Featured Lifestyle Recipes


April 28, 2016


Most people either love or hate oysters with their notable, distinctive taste and texture. However, it’s time to explore reasons why these ocean creatures may be worth a shot towards your health and lifestyle.

Although the phrase, The world is one’s oyster first written in one of Shakespeare’s plays focused on money, I believe oysters can lead to a whole new level of richness in terms of nutritional wealth.

Wild Oyster

Oysters supply your body with several adequate nutrients. Three ounces of oysters, which is about 6 medium oysters, provides about 7 grams of protein, perfect for your protein source at one meal in only 60 calories. However, you can have up to 12 for 14 grams of protein to keep you more satisfied. The high quality protein is easier to digest than most land based protein. Many believe their cholesterol content gives reason to avoid their pleasure. However, their content of omega 3’s, vitamins A, B, C, and D, calcium, magnesium, zinc and iron classifies this shellfish as a healthy choice on your plate. They also only contain 50mg of cholesterol per serving, which is within the recommendation of 300 mg per day.

When it comes to purchasing, fresh is usually best. Size tends to have less to do with an oyster’s flavor profile and more about the location of where it was raised.

There are about as many kinds of oysters as there are kinds of vegetables. Just kidding, but there are quite a few. The Different types of oysters have different nutritional profiles and sodium contents. For example, raw Eastern oysters harvested from the wild contain less calories per serving, significantly less than the Pacific raw oyster.

Wild Oyster

My favorite ways to enjoy the eastern oyster is raw on the half shell, but they are also amazing baked with spinach, lemon & garlic or added to a broth soup with Bok Choy.

Oyster Stew
Oysters can be intimidating to open, however if you steam them, they open all by themselves. Then, just add them to a soup, stew or stir-fry.
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  1. 12 - 20 oysters, steamed
  2. 4 cups vegetable broth
  3. 2 garlic cloves
  4. 1/2 leek, sliced
  5. 2 TB olive oil
  6. 4 carrots, sliced
  7. 1 large potato, diced
  8. 2 TB Bragg's Amino Acids
  9. 2 cup Greens (Spinach, Kale or Pea Greens)
  1. Steam oysters in a pot with 3 inches of water until shells open. Drain water, remove the meat and place to the side. In the pot, saute garlic, leeks in the olive oil for about 2 minutes. Then, add carrots, potato, broth and aminos over medium heat until carrots and potatoes are tender. Add oysters and greens for 1 minutes until greens brighten. Serves 2.
Nutrition from the Ground Up https://nutritionfromthegroundup.com/
Wild Oyster

Now let’s hear more about who our oysters come from with Justin Lynch, a shell fisherman from Wellfleet, MA. Justin is also an amazing photographer that provided the photos for this post. 

Justin Lynch

Interview with Justin Lynch

Born Justin Christopher Lynch at Cape Cod Hospital, February 12, !983. Raised in the quaint town of Wellfleet Massachusetts by a Hammer swinging father and loving mother to 3 boys. “I feel very fortunate to have been able to grow up in such a unique and beautiful place. Essentially just a narrow strip of sand surrounded by the ever changing, pulling tides of the bay and oceanside. Cape Cod Bay being a body of water designed perfectly to offer an ideal environment for shellfish to thrive in. When I became old enough, I began working aquaculture farms, raising a species that Wellfleet has become famous world wide for. The bivalve mollusk, known as the oyster has shaped the presence of this town and the people who reside within it. Apart from being known for the cultivation of oyster beds , Wellfleet also offers an abundant supply of wild oysters fresh for the picking to those with a license and the knowledge to find them. Whenever I would have free time from working the grant I would forage wild oysters. I  soon developed a strong passion for the hunt and eventually decided that this is what I wanted to do full time. Not just a job, but a lifestyle. To be synchronized with the earth rhythm of working with the tides has been a very grounding and humbling experience for me. She breathes in, the water recedes, she breathes out and back it comes rushing in, waiting for no man. I’ve respectfully scraped and turned over every inch of terrain from soupy mud fields to the pristine sandy bottoms supplying shelter for the these creatures, just to do it all over again and find it different every time. My relationship with nature has become that of a best friend and teacher and I hold much gratitude for being able to make a living doing this. Many variables are intertwined with how my catch will go that day. From the size of the tide, time of day, time of year, direction of wind and weather patterns to just my overall state of mind at the time. The structure of an oyster is strongly based off its surroundings. The type of terrain it lays on, the feed, flow and depth of water that submerges it all play a roll in how its physical characteristics form. I generally can look at an oyster and figure out which part of town and conditions it grew  in. Its pretty fun really. These filter feeders are highly nutritious and perform an incredible task of cleaning toxins from the water. This is my 15th year foraging oysters full time and i can still say without hesitation that I LOVE MY JOB.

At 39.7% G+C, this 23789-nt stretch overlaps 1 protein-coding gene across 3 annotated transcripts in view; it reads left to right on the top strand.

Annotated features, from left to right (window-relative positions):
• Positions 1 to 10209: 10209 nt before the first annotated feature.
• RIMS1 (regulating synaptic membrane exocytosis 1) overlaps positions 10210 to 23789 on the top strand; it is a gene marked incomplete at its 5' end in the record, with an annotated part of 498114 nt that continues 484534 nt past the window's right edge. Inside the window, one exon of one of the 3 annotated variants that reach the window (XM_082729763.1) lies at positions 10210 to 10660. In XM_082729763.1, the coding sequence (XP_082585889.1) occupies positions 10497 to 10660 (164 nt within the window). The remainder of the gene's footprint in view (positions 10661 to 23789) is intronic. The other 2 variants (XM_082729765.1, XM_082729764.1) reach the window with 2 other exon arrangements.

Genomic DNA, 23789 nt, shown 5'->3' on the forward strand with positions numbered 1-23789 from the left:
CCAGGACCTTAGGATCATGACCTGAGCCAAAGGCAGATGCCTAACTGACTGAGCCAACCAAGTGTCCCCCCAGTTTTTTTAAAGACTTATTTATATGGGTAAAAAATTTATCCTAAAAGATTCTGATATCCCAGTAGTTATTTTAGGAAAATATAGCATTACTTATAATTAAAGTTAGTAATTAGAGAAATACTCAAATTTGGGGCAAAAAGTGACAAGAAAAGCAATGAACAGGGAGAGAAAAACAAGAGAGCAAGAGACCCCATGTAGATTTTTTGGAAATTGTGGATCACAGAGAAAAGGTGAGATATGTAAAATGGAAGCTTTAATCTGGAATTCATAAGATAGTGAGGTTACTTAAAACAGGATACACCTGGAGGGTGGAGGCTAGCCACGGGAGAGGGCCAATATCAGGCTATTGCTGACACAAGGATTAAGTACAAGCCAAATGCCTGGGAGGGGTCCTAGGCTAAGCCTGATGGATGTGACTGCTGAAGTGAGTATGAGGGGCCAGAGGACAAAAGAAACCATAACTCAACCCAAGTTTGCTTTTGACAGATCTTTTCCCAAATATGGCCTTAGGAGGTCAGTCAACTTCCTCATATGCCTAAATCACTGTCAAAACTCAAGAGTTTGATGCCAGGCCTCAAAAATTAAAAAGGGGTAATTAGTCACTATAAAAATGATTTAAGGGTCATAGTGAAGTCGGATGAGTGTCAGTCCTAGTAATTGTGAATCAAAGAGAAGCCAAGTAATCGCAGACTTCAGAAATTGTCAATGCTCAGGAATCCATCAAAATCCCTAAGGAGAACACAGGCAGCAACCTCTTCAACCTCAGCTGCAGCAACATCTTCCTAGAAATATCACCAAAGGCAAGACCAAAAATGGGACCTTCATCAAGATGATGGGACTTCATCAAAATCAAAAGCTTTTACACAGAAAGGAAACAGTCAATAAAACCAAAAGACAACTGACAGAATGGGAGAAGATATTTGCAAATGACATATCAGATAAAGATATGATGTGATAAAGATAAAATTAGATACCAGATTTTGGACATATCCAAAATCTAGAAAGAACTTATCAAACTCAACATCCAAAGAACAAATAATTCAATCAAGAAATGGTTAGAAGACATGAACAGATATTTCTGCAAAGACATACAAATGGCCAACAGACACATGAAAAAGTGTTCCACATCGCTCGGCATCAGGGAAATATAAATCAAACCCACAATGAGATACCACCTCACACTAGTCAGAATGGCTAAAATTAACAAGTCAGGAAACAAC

Listen to Nutrition from the Ground Up on WOMR: Oysters 

shucks from justin lynch on Vimeo.

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1 Comment

  • Reply Carol Junkins April 29, 2016 at 12:16 am

    My husband also has an oyster Grant and my daughter !

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